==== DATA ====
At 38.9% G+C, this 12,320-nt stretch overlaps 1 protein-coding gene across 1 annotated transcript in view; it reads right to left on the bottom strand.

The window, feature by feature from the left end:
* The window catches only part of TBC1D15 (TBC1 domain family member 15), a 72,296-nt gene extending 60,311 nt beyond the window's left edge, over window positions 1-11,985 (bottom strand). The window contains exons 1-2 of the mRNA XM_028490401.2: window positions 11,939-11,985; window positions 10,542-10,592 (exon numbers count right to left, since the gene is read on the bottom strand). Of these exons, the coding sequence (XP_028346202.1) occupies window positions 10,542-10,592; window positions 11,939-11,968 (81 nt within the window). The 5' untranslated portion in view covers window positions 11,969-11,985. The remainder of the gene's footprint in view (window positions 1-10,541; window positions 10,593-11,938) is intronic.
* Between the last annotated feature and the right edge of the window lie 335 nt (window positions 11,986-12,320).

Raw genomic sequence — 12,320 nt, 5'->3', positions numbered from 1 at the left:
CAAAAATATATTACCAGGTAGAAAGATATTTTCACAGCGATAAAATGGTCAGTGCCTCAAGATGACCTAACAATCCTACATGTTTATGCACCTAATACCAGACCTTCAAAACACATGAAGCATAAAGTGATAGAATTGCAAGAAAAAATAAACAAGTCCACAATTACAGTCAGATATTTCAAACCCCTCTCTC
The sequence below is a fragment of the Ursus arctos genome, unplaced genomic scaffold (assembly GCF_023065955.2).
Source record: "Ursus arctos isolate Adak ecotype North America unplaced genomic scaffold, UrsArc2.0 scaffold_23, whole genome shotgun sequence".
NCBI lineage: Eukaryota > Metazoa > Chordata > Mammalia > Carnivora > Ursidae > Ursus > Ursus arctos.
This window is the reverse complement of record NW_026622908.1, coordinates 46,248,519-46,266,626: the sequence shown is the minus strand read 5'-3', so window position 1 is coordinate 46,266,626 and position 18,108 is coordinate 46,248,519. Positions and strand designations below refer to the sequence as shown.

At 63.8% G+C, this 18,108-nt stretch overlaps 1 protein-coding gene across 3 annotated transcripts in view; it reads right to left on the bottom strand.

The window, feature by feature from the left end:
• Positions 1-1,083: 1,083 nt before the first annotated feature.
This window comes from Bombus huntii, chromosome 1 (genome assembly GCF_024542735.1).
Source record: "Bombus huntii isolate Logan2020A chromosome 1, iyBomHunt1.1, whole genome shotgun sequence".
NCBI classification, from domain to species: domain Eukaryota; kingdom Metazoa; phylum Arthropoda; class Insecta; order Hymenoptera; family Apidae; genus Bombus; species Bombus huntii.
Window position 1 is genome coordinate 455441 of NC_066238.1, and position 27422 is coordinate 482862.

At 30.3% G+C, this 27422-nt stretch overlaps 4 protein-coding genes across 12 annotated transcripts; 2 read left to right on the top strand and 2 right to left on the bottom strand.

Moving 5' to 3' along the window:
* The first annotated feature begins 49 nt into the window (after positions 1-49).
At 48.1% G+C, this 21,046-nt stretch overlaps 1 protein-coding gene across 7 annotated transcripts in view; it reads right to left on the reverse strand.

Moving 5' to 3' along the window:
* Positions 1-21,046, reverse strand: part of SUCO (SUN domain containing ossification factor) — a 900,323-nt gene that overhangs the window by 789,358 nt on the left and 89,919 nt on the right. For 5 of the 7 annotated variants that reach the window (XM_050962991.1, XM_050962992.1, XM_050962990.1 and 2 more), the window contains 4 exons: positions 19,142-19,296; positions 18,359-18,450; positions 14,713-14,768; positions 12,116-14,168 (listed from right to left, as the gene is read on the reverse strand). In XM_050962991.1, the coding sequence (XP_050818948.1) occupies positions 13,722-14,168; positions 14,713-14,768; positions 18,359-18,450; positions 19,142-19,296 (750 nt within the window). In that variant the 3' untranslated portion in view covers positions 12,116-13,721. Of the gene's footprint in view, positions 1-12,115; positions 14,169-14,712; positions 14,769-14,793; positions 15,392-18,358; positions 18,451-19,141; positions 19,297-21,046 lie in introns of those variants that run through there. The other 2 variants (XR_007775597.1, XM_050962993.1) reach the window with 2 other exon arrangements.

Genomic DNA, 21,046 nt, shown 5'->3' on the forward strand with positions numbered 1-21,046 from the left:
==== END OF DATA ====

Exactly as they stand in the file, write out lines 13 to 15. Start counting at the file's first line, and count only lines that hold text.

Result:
• Positions 1-1,083: 1,083 nt before the first annotated feature.
This window comes from Bombus huntii, chromosome 1 (genome assembly GCF_024542735.1).
Source record: "Bombus huntii isolate Logan2020A chromosome 1, iyBomHunt1.1, whole genome shotgun sequence".